In May 1978 the Kentucky Supreme Court set up a Criminal Rules Revision Committee (Advisory Committee) to study Kentucky's Rules of Criminal Procedure. The purpose of the Advisory Committee was to make recommendations to the Judicial Council. The committee met sixteen times between July 1978 and July 1980, and at the conclusion of its study, submitted a comprehensive revision of the rules of criminal procedure to the judicial council. These proposed revisions went beyond mere amendment of the existing rules. The Advisory Committee drew heavily from the Federal Rules of Criminal Procedure, and ultimately proposed extensive changes in plea bargaining, grand jury practice, discovery and sentencing.
On July 3, 1980 the Judicial Council submitted the proposed rules to the Kentucky Supreme Court. The Court received written comments and held a public hearing on December 9, 1980. At that time, Justice Robert Stephens was appointed to chair a committee of the Court to consider the proposed rules in light of written and oral comments received by the Court—many of which were addressed to a proposal to do away with jury sentencing. On June 12, 1981 the Supreme Court entered an order amending the criminal rules, and the amendments went into effect on September 1, 1981. The order represented the Court's modification of the proposals of the Advisory Committee. Some proposals were adopted without change; others were modified by the Court. Many committee proposals-including the controversial proposal for judge sentencing-were rejected, and the Court originated a number of changes in the 1981 amendments itself. The Advisory Committee had included a proposed "Official Commentary" with a number of rules, but the Court neither adopted any of the proposed commentary nor generated its own commentary.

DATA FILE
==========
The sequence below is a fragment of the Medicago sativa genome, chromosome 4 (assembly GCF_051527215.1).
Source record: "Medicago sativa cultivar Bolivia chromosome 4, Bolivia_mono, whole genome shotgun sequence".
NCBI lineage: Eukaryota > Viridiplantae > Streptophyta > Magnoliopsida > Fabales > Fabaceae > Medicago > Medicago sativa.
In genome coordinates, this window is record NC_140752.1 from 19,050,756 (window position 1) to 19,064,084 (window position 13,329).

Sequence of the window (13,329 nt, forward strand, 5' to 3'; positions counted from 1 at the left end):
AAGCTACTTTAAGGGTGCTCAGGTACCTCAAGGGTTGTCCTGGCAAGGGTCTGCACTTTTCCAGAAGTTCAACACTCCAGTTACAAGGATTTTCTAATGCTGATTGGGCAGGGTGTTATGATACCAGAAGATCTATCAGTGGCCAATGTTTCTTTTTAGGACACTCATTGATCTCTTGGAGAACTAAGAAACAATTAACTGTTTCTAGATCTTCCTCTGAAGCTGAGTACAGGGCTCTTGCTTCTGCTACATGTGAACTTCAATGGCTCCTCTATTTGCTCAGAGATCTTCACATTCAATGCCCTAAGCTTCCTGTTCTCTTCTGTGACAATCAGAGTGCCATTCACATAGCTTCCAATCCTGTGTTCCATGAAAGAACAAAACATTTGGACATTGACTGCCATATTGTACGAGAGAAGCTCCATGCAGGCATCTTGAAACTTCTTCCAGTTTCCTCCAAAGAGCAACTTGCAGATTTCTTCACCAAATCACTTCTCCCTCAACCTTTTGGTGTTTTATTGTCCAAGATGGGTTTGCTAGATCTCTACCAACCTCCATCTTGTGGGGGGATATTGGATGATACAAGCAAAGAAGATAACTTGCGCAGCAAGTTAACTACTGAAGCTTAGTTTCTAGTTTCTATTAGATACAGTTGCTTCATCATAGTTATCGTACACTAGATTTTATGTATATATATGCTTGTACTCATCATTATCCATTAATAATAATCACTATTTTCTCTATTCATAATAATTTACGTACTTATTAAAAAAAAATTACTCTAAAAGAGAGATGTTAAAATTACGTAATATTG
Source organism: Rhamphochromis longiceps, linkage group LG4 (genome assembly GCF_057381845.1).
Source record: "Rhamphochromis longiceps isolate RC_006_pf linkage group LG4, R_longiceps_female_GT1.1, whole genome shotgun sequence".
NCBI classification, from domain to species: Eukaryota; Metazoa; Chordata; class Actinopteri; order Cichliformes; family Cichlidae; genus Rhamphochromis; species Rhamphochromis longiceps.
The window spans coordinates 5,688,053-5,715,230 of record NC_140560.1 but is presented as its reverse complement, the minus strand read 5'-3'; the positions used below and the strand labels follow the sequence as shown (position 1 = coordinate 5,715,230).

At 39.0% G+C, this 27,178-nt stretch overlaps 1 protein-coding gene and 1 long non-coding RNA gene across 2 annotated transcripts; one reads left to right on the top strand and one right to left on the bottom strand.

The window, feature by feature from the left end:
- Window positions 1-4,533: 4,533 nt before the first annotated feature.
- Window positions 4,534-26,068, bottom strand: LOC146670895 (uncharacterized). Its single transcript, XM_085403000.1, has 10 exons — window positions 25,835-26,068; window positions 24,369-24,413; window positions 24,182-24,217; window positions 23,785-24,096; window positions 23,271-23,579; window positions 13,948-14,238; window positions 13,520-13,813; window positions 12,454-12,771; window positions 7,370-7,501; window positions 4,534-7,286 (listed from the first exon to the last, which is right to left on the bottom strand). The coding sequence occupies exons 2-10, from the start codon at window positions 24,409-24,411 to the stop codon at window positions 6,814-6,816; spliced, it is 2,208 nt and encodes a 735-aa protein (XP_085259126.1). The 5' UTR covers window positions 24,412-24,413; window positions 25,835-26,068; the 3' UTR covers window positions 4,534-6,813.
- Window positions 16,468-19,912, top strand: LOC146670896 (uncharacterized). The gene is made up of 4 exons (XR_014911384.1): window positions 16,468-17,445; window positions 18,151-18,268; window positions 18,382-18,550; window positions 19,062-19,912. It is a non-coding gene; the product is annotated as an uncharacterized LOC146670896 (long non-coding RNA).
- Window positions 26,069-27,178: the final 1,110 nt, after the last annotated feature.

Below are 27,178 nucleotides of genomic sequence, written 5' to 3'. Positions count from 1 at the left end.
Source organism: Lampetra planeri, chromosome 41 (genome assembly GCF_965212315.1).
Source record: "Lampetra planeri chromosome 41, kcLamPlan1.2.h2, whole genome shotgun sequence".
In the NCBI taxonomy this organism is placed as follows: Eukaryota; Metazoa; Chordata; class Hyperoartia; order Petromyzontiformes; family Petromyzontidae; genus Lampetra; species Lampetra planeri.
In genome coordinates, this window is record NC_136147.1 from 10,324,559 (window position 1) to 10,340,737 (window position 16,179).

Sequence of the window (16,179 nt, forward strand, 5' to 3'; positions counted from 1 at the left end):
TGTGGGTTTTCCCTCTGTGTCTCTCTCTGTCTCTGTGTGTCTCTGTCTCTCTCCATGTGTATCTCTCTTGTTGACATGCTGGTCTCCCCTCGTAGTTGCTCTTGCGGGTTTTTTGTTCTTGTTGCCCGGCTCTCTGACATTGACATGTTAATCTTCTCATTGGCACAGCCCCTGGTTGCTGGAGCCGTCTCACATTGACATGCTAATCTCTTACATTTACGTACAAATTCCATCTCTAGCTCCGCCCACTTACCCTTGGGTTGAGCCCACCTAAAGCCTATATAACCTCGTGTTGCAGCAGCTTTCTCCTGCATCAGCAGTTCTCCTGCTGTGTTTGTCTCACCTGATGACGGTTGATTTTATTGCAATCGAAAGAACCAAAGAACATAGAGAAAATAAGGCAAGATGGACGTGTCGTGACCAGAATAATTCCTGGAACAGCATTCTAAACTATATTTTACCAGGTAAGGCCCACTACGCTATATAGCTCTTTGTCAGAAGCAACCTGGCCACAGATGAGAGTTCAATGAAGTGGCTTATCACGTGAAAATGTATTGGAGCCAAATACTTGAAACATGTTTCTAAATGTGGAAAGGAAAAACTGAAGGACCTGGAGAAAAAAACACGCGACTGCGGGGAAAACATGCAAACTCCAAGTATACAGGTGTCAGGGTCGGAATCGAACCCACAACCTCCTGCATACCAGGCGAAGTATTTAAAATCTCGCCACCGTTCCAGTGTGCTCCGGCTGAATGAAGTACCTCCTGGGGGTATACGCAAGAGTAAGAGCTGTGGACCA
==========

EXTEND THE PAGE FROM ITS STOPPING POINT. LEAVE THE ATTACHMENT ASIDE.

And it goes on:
This article addresses the major changes in criminal procedure effected by the 1981 amendments. Reference is made where appropriate to the Advisory Committee proposals and its proposed "Official Commentary." The commentary provides insight into the intent of the drafters of rules adopted by the Court without change. No attempt is made in this article to discuss the committee proposals which were not adopted.
William H. Fortune, Kentucky Law Survey, Criminal Rules, 70 Ky. L.J. 395 (1982).